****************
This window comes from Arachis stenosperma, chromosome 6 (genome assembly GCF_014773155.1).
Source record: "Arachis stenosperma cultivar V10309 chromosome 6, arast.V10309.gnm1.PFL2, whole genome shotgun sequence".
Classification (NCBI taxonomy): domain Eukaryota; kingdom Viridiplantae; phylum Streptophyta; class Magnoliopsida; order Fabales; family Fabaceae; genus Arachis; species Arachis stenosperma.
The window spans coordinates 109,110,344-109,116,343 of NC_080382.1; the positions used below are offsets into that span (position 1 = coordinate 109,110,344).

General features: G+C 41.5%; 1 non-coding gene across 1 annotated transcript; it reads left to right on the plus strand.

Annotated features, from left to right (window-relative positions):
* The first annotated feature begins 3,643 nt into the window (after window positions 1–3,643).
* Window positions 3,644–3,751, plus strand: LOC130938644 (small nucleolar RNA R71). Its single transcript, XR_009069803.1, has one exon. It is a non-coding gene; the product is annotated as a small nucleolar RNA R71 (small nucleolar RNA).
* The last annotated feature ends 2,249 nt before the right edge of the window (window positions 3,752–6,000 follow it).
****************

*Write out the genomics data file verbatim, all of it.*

This window comes from Arachis stenosperma, chromosome 6 (genome assembly GCF_014773155.1).
Source record: "Arachis stenosperma cultivar V10309 chromosome 6, arast.V10309.gnm1.PFL2, whole genome shotgun sequence".
Classification (NCBI taxonomy): domain Eukaryota; kingdom Viridiplantae; phylum Streptophyta; class Magnoliopsida; order Fabales; family Fabaceae; genus Arachis; species Arachis stenosperma.
The window spans coordinates 109,110,344-109,116,343 of NC_080382.1; the positions used below are offsets into that span (position 1 = coordinate 109,110,344).

General features: G+C 41.5%; 1 non-coding gene across 1 annotated transcript; it reads left to right on the plus strand.

Annotated features, from left to right (window-relative positions):
* The first annotated feature begins 3,643 nt into the window (after window positions 1–3,643).
* Window positions 3,644–3,751, plus strand: LOC130938644 (small nucleolar RNA R71). Its single transcript, XR_009069803.1, has one exon. It is a non-coding gene; the product is annotated as a small nucleolar RNA R71 (small nucleolar RNA).
* The last annotated feature ends 2,249 nt before the right edge of the window (window positions 3,752–6,000 follow it).